Earlham’s Department of Earth and Environmental Science (formerly Geology) provides a firm foundation in how the Earth works, inside and out. We focus on problems of water, mineral and energy resources; geologic hazards such as earthquakes, volcanic eruptions and tsunamis; and on deciphering the history of the Earth.
Earth and environmental science classes will lead you to the field and lab, working on real-world problems that prepare you to apply what you learn beyond the classroom in internships, research and life after Earlham.
Through our 3+1 Education Program, you can earn a Bachelor of Arts (B.A.), Master of Arts in Teaching (M.A.T.) and teaching license—all in just nine semesters.
You’ll leave Earlham with two degrees, licensed to teach grades 5-12 in Indiana. (And it’s easy to transfer your license to other states—many of our graduates do!)
To earn a Bachelor of Arts in Earth and environmental science, you must complete the following courses, in addition to general education requirements:
Four courses from the following three groups, at least one course from each group:
Two of the following supporting science courses from two different departments:
One of the following department-approved experiences
*We accept AP Environmental Science exam scores.
Two of the following upper-level courses:
83% of graduates in the past 5 years are employed in an environmental field or graduate program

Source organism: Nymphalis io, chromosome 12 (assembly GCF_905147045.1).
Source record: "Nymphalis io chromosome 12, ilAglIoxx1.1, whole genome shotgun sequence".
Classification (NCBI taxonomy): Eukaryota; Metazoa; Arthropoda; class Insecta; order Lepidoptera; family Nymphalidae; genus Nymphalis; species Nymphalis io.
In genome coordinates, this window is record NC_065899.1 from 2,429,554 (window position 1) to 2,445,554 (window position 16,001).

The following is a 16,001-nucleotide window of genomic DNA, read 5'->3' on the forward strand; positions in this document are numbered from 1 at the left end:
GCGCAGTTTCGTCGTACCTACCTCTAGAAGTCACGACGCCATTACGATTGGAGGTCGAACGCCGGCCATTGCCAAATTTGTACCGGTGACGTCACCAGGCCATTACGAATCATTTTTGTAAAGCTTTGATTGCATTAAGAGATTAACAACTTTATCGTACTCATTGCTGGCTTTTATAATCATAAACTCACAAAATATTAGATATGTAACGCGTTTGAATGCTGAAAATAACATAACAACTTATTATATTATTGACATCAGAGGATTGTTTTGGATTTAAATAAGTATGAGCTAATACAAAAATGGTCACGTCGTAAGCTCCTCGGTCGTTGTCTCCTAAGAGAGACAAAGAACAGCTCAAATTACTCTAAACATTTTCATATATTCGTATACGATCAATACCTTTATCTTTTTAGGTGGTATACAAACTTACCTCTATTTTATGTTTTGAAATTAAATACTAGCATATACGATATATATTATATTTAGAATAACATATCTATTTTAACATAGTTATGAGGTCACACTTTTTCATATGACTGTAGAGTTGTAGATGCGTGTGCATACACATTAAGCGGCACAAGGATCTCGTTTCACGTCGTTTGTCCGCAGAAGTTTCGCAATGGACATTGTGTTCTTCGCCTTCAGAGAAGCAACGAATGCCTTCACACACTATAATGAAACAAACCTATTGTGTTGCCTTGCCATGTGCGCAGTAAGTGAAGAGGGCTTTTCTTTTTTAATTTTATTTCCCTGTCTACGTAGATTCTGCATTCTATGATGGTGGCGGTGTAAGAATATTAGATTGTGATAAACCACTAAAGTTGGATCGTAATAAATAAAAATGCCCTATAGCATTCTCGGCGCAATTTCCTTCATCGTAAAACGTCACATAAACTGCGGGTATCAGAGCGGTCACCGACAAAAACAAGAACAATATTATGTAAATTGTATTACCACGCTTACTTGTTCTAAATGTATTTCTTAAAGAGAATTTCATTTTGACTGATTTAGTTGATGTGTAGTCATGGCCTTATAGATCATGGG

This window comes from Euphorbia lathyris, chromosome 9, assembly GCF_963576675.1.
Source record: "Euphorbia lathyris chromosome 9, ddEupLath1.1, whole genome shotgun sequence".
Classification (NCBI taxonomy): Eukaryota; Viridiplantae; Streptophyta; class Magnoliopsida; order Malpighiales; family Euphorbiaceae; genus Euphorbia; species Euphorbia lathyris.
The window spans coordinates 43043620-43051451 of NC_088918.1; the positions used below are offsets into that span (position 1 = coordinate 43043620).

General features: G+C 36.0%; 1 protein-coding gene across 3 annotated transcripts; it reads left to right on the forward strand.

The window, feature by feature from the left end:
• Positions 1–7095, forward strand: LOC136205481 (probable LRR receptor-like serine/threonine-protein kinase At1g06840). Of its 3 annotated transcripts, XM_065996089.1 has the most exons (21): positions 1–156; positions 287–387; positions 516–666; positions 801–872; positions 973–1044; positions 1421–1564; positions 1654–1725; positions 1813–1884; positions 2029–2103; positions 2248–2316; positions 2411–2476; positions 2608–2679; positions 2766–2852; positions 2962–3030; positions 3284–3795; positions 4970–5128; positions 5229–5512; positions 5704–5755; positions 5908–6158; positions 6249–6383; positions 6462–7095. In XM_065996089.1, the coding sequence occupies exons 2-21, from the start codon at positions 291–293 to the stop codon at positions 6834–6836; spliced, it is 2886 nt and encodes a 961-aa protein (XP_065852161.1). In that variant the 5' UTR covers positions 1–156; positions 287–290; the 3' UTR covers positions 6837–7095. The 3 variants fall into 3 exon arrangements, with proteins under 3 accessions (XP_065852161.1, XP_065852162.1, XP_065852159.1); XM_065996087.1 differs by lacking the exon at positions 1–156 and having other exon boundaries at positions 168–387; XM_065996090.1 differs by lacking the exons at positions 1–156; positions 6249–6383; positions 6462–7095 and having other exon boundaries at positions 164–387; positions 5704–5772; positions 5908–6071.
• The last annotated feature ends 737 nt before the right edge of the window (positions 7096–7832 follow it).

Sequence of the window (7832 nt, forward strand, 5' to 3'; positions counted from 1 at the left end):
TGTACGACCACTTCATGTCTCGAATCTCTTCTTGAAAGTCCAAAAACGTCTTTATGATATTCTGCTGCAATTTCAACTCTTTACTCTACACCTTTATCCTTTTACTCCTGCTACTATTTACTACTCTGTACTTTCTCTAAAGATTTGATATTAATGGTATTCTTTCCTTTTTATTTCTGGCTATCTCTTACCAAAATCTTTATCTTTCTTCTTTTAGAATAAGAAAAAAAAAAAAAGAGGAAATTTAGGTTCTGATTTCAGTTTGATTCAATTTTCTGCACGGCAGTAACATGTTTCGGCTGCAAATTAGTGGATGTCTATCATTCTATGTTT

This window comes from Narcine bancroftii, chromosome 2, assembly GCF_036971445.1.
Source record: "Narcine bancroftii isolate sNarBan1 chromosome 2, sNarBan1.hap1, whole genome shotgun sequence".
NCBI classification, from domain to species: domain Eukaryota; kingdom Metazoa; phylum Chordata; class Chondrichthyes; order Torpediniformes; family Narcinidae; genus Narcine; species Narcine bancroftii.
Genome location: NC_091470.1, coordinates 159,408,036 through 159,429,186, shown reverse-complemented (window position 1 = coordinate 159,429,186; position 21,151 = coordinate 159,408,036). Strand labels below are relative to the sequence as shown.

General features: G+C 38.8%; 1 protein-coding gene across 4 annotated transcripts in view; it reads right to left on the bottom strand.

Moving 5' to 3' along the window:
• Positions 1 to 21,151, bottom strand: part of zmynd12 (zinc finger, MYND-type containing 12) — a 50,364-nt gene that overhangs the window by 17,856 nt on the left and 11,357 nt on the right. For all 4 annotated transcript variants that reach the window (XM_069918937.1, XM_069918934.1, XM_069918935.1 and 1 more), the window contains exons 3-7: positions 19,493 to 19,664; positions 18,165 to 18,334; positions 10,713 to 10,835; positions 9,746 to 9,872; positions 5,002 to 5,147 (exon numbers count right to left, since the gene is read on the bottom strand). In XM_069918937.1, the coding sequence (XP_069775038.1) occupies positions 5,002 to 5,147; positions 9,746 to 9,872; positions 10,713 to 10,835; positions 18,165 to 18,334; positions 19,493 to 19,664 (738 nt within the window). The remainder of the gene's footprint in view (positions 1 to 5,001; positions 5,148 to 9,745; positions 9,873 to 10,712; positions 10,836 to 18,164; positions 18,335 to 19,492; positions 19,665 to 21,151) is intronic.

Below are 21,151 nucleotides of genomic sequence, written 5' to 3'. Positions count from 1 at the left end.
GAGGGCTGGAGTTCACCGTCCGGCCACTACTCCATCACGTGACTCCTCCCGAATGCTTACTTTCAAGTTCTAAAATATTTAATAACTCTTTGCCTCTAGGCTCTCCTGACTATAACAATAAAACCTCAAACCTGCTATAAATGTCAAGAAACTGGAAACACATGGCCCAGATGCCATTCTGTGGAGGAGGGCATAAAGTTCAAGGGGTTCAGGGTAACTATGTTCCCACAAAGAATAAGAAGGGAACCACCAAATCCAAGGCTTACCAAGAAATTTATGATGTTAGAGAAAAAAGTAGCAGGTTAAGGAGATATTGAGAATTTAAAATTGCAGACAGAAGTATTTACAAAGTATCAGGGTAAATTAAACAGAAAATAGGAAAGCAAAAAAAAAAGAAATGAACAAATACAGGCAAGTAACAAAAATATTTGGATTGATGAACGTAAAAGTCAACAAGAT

91% of work seekers who majored in the natural sciences between 2018-2022 were employed, pursuing graduate school or volunteering within six months of graduation.
Recent graduates have received full funding or the prestigious National Science Foundation Graduate Research Fellowship for graduate programs at Iowa State, University of Texas-Austin, Washington University and the University of New Hampshire.
Top jobs for Earlham Earth and environmental science graduates are environmental consulting, natural resource management, GIS and education.
What types of jobs and graduate school programs do graduates pursue?
Employment opportunities in the Earth and environmental sciences are outstanding, with some of the highest starting salaries among the sciences, according to the U.S. Bureau of Labor Statistics.
Recent Earlham Earth and environmental science graduates are employed in the fields of hydrology, environmental remediation and regulation, natural resource management, geologic hazards, climate change research, energy development, education, planning and GIS, agriculture and environmental law.
What kind of research experience and internships are available?
Recent majors have interned at places including the Smithsonian Museum of Natural History, NASA’s Lunar Planetary Institute, Patriot Engineering, the Mammoth Site, Wayne County GIS and the Indiana Department of Environmental Management. You’ll also have opportunities for hands-on curation, outreach and exhibit design experience working at our on-campus Joseph Moore Museum. As a result, many students are hired soon after graduation or attend graduate school with full funding.
You can learn more about finding Earth and environmental science internships by visiting the Earlham Center for Global and Career Education.